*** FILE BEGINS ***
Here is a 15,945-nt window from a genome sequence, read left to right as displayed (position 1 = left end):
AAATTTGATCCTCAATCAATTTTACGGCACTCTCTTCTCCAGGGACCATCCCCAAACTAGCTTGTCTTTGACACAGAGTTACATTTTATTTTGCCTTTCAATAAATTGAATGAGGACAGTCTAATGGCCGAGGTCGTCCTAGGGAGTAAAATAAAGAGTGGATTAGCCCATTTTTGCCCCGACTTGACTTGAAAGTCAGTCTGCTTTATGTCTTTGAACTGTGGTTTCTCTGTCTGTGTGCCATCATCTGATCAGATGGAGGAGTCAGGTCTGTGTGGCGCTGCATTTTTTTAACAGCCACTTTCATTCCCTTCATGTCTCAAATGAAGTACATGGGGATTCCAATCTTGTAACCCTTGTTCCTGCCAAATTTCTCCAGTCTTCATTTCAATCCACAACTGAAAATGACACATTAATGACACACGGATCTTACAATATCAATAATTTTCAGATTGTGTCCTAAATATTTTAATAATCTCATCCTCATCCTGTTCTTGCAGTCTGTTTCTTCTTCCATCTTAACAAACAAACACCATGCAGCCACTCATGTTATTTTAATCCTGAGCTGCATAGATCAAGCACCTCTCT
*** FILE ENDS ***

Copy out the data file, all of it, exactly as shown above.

Here is a 15,945-nt window from a genome sequence, read left to right as displayed (position 1 = left end):
AAATTTGATCCTCAATCAATTTTACGGCACTCTCTTCTCCAGGGACCATCCCCAAACTAGCTTGTCTTTGACACAGAGTTACATTTTATTTTGCCTTTCAATAAATTGAATGAGGACAGTCTAATGGCCGAGGTCGTCCTAGGGAGTAAAATAAAGAGTGGATTAGCCCATTTTTGCCCCGACTTGACTTGAAAGTCAGTCTGCTTTATGTCTTTGAACTGTGGTTTCTCTGTCTGTGTGCCATCATCTGATCAGATGGAGGAGTCAGGTCTGTGTGGCGCTGCATTTTTTTAACAGCCACTTTCATTCCCTTCATGTCTCAAATGAAGTACATGGGGATTCCAATCTTGTAACCCTTGTTCCTGCCAAATTTCTCCAGTCTTCATTTCAATCCACAACTGAAAATGACACATTAATGACACACGGATCTTACAATATCAATAATTTTCAGATTGTGTCCTAAATATTTTAATAATCTCATCCTCATCCTGTTCTTGCAGTCTGTTTCTTCTTCCATCTTAACAAACAAACACCATGCAGCCACTCATGTTATTTTAATCCTGAGCTGCATAGATCAAGCACCTCTCT